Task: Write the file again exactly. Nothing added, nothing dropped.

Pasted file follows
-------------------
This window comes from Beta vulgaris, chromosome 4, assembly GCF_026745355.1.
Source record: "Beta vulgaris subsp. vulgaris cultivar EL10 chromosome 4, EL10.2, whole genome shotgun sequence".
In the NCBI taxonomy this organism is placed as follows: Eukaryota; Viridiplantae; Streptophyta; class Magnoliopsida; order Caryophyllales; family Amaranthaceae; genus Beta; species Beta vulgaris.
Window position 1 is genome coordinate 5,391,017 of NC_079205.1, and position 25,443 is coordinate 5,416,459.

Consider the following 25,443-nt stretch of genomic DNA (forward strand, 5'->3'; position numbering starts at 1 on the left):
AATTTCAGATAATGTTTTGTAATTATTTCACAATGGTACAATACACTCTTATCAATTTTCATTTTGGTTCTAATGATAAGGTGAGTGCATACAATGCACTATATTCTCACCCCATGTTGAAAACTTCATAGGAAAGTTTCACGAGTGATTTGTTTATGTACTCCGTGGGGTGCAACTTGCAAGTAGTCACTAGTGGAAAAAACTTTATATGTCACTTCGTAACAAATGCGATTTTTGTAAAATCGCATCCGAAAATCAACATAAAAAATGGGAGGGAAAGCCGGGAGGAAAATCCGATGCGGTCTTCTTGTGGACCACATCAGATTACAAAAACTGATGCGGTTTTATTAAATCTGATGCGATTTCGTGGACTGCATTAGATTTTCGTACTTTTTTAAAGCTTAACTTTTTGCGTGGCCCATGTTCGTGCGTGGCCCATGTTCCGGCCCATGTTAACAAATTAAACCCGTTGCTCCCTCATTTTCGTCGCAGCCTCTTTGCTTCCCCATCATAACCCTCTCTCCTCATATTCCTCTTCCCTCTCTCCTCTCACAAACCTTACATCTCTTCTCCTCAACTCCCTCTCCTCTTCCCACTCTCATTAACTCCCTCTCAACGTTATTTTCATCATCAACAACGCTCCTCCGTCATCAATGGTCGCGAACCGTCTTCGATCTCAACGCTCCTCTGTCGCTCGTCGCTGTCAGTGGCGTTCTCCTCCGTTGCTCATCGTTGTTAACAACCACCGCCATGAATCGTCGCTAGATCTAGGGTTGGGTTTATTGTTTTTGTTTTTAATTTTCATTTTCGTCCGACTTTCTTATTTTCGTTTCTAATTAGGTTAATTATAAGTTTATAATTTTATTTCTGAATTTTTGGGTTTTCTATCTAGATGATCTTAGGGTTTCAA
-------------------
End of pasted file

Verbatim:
This window comes from Beta vulgaris, chromosome 4, assembly GCF_026745355.1.
Source record: "Beta vulgaris subsp. vulgaris cultivar EL10 chromosome 4, EL10.2, whole genome shotgun sequence".
In the NCBI taxonomy this organism is placed as follows: Eukaryota; Viridiplantae; Streptophyta; class Magnoliopsida; order Caryophyllales; family Amaranthaceae; genus Beta; species Beta vulgaris.
Window position 1 is genome coordinate 5,391,017 of NC_079205.1, and position 25,443 is coordinate 5,416,459.

Consider the following 25,443-nt stretch of genomic DNA (forward strand, 5'->3'; position numbering starts at 1 on the left):
AATTTCAGATAATGTTTTGTAATTATTTCACAATGGTACAATACACTCTTATCAATTTTCATTTTGGTTCTAATGATAAGGTGAGTGCATACAATGCACTATATTCTCACCCCATGTTGAAAACTTCATAGGAAAGTTTCACGAGTGATTTGTTTATGTACTCCGTGGGGTGCAACTTGCAAGTAGTCACTAGTGGAAAAAACTTTATATGTCACTTCGTAACAAATGCGATTTTTGTAAAATCGCATCCGAAAATCAACATAAAAAATGGGAGGGAAAGCCGGGAGGAAAATCCGATGCGGTCTTCTTGTGGACCACATCAGATTACAAAAACTGATGCGGTTTTATTAAATCTGATGCGATTTCGTGGACTGCATTAGATTTTCGTACTTTTTTAAAGCTTAACTTTTTGCGTGGCCCATGTTCGTGCGTGGCCCATGTTCCGGCCCATGTTAACAAATTAAACCCGTTGCTCCCTCATTTTCGTCGCAGCCTCTTTGCTTCCCCATCATAACCCTCTCTCCTCATATTCCTCTTCCCTCTCTCCTCTCACAAACCTTACATCTCTTCTCCTCAACTCCCTCTCCTCTTCCCACTCTCATTAACTCCCTCTCAACGTTATTTTCATCATCAACAACGCTCCTCCGTCATCAATGGTCGCGAACCGTCTTCGATCTCAACGCTCCTCTGTCGCTCGTCGCTGTCAGTGGCGTTCTCCTCCGTTGCTCATCGTTGTTAACAACCACCGCCATGAATCGTCGCTAGATCTAGGGTTGGGTTTATTGTTTTTGTTTTTAATTTTCATTTTCGTCCGACTTTCTTATTTTCGTTTCTAATTAGGTTAATTATAAGTTTATAATTTTATTTCTGAATTTTTGGGTTTTCTATCTAGATGATCTTAGGGTTTCAA